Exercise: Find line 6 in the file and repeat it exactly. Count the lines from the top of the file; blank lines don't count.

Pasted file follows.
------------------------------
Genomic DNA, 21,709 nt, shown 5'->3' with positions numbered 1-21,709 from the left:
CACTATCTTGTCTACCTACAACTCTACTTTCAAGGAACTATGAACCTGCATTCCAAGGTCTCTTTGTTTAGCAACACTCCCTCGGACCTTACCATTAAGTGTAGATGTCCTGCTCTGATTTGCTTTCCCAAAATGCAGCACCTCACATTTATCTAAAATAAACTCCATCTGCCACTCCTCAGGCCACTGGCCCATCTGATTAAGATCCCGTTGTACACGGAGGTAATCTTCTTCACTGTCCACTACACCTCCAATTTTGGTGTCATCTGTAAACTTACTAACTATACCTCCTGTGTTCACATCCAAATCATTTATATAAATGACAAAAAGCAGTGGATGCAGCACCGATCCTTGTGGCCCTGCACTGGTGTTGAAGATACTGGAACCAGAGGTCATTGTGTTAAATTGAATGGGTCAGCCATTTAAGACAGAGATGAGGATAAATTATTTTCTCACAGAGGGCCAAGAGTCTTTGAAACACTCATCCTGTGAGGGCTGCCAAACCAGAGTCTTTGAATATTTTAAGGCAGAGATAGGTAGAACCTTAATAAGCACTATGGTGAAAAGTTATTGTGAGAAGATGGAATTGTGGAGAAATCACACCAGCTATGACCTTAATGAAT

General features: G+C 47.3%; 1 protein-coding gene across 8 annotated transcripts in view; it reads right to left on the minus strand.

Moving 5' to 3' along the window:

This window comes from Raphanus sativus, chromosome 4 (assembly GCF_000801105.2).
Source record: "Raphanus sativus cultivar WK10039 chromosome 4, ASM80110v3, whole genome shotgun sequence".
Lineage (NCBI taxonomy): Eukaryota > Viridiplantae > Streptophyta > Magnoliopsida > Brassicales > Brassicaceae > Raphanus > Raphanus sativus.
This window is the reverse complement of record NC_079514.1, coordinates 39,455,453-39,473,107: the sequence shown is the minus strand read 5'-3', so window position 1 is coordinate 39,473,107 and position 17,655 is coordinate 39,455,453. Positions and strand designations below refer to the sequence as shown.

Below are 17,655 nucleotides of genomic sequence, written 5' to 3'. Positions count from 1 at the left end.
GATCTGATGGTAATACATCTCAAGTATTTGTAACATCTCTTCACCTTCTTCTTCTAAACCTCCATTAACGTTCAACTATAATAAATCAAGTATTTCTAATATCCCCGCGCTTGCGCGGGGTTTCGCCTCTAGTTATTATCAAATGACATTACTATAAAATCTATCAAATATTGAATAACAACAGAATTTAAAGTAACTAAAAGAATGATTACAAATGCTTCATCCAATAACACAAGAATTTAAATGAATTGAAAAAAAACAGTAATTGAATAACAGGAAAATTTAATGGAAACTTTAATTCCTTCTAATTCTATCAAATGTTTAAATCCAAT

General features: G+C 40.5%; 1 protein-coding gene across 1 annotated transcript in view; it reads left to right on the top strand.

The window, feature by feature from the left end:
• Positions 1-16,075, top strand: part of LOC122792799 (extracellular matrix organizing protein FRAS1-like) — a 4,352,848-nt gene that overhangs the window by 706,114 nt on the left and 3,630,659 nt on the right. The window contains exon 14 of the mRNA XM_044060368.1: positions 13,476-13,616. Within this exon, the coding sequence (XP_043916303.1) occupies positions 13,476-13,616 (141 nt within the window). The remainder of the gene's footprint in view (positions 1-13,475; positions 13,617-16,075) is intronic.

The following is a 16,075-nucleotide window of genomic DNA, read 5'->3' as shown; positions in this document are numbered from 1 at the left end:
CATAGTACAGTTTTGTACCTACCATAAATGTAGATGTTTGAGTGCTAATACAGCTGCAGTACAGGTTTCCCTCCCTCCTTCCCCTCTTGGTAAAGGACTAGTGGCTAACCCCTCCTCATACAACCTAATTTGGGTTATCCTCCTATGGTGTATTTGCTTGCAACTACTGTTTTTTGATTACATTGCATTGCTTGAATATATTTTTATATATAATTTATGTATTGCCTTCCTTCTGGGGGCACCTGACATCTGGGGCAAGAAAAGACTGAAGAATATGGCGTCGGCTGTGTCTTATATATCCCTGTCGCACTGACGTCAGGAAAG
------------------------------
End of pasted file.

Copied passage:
Source record: "Raphanus sativus cultivar WK10039 chromosome 4, ASM80110v3, whole genome shotgun sequence".